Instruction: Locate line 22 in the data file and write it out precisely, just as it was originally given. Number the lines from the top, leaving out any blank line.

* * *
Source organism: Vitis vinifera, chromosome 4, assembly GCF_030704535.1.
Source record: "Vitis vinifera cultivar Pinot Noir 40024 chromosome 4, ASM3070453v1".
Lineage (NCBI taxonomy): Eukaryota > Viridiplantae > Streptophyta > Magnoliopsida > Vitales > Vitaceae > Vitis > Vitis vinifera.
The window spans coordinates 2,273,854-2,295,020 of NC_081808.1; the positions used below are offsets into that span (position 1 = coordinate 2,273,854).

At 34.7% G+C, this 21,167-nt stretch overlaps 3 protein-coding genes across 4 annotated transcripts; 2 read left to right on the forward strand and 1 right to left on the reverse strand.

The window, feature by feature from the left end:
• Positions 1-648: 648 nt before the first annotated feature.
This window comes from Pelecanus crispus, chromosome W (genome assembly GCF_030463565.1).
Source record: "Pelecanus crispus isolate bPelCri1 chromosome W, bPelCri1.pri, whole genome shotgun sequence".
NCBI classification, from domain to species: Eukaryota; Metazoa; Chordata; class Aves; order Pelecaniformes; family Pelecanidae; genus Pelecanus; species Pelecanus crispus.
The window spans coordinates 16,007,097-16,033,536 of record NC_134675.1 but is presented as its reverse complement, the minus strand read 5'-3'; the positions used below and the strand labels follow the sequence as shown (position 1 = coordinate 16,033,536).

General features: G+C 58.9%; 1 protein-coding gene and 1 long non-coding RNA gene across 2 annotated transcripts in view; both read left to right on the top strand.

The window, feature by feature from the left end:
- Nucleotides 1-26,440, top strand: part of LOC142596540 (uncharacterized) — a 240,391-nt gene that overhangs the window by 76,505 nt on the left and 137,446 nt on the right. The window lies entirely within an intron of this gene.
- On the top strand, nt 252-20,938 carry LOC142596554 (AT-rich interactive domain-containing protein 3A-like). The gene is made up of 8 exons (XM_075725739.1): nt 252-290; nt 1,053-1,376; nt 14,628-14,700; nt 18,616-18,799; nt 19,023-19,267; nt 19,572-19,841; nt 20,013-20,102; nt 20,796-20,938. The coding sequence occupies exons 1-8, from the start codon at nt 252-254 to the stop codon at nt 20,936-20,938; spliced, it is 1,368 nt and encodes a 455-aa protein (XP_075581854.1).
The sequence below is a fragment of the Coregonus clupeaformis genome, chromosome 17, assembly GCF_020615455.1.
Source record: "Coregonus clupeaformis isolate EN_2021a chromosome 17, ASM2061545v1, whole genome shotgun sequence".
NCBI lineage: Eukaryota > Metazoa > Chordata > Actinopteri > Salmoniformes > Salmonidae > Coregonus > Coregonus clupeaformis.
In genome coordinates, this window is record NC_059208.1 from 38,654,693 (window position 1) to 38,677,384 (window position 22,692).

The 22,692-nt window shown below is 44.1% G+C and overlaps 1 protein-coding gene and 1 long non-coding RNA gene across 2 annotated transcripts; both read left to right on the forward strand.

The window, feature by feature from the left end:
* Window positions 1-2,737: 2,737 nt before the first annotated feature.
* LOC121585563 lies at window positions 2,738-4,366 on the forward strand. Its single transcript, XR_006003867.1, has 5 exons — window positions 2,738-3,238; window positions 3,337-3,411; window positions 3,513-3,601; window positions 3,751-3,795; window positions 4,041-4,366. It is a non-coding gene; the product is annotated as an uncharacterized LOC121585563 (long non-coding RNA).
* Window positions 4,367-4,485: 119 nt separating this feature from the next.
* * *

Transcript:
* Window positions 1-2,737: 2,737 nt before the first annotated feature.